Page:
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Dubas named general manager of Maple Leafs

32-year-old 'more than ready' to assume role, Shanahan says

by Dave McCarthy / Correspondent

TORONTO -- Kyle Dubas was named general manager of the Toronto Maple Leafs on Friday, replacing Lou Lamoriello, who left the position April 30 to shift into a role as senior adviser.

Dubas, 32, becomes the second-youngest GM in the NHL; Arizona Coyotes GM John Chayka is 28.

Dubas was assistant general manager since being hired by Toronto on July 22, 2014.

"I think the three years here working with Lou Lamoriello are what gives me the confidence that we'll be able to continue to move this ahead in the structure and system that we have here today," Dubas said. "If it didn't feel right with the office staff, if it didn't feel right with the coaching staff, with our management team, I'm not the type of person to just rush in and do this because it's a GM job."

Among Dubas' duties as assistant GM was serving as general manager of the Maple Leafs' American Hockey League affiliate, the Toronto Marlies. This season, they led the AHL with 54 wins and 112 points and have advanced to the Eastern Conference Final of the Calder Cup Playoffs. The Marlies went 190-90-24 in Dubas' four seasons as GM and had five players on the Maple Leafs' Stanley Cup Playoff roster this season: forwards Connor Brown, Zach HymanKasperi Kapanen and William Nylander, and defenseman Travis Dermott.

Dubas also oversaw the Maple Leafs analytics department and was involved in player personnel and player development.

Maple Leafs president Brendan Shanahan said he thought Dubas was the right fit for the job and did not make the move simply out of fear of losing Dubas to another organization. The Colorado Avalanche were interested in hiring Dubas for a personnel position last summer, but Toronto did not give them permission to speak with him.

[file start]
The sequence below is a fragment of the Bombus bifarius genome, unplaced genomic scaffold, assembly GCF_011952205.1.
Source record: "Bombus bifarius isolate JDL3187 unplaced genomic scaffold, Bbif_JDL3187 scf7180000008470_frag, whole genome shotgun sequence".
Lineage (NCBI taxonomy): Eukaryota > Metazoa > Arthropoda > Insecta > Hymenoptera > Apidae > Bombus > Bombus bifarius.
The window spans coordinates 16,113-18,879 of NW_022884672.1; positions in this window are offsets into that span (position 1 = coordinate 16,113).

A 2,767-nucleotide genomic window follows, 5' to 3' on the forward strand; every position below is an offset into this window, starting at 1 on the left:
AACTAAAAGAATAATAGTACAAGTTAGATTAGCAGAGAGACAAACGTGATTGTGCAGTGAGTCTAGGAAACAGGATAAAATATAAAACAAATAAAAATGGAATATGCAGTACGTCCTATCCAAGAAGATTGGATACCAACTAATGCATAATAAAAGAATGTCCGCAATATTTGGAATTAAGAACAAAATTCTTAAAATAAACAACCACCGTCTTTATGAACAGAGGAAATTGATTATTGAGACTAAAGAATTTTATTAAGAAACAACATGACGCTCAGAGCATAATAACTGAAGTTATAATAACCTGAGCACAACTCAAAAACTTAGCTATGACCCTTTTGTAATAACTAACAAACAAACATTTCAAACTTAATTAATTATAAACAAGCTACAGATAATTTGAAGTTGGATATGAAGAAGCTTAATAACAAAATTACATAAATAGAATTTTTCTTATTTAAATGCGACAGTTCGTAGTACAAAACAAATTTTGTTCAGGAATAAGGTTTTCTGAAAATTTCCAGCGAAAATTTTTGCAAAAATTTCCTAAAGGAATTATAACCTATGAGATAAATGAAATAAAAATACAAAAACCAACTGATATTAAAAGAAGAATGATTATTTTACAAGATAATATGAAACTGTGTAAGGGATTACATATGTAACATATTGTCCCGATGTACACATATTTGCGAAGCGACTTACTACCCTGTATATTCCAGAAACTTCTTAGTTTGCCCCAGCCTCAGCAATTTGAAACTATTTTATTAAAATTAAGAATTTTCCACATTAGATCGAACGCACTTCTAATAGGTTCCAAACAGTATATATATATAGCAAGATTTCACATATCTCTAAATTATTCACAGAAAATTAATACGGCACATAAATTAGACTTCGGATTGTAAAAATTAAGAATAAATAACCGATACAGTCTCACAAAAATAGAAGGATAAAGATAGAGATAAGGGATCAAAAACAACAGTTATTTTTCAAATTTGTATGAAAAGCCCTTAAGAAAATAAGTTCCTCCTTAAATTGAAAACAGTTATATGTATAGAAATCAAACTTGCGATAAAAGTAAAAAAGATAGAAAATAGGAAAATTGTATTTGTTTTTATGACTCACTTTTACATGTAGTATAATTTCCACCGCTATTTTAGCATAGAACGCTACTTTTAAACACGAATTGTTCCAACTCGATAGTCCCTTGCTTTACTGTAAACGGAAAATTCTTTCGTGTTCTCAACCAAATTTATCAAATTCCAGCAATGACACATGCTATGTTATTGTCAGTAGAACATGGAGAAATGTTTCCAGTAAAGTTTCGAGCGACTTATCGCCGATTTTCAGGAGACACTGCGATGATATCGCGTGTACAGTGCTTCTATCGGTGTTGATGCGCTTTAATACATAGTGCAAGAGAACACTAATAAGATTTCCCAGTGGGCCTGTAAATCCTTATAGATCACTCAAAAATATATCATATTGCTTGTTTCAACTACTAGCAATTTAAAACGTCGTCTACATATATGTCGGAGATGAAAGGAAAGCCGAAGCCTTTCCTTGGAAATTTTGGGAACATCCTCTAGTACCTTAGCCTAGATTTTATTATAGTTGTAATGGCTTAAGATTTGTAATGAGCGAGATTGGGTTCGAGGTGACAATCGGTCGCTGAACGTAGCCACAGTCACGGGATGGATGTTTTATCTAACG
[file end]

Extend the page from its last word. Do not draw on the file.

"I was under no pressure from anyone to do this, I was under no obligation from anyone to do this," Shanahan said. "I just really felt in looking at Kyle that he was more than ready and that it was the right time.

"You make decisions when you're running a hockey team, or any business really, and you take in as much information as possible. I can just say everything that I knew and have learned told me this was the right time."

When Shanahan observed Dubas over the past four seasons, he became convinced he was capable of being the general manager.

"Certainly, as I got to see him evolve and grow here with the Maple Leafs, he was absolutely an option I didn't want to let go of," Shanahan said.

Shanahan said he was immediately impressed with Dubas after their first meeting in 2014, when Dubas was GM for Sault Ste. Marie of the Ontario Hockey League. That led to the hiring of Dubas as Maple Leafs assistant GM and left Shanahan with the belief that one day he could climb further.

"I liked that he thought about the game in a lot of different ways," Shanahan said. "What struck me immediately is Kyle's easy navigation between somebody who really valued objective information but also had a great knowledge of every player in the game and was somebody, if you look at his background, who was a rink rat. 

"In the conversation we had, I thought he challenged some ideas well and he just struck me as somebody who had a lot of promise."

Dubas said he believes strongly in making sure players are comfortable in their surroundings; once that's the case, he said, on-ice success will follow.

"I believe that there needs to be an order and a structure," he said. "When it comes to the players' mental wellness, their character strength building, we as an organization need to be more progressive and push ourselves to find ways to help the players at their be at their best.

"If your character and mental wellness aren't right, how you perform, your technical skills, your understanding of the system, your strength and conditioning, those things are going to falter."

One aspect where Dubas feels his age will be a benefit to him is in his ability to connect with players.

"I think part of it is because of my age, I think the players are more apt to come in if they have an issue and have a discussion about it," he said. "I've always left my door open, I know everyone says they have an open-door policy, but I've tried to continue to cultivate that type of atmosphere."

The Maple Leafs finished third in the Atlantic Division this season and set Toronto records with 49 wins and 105 points before losing to the Boston Bruins in seven games in the Eastern Conference First Round. Toronto has the No. 25 pick in the first round of the 2018 NHL Draft in Dallas on June 22-23.

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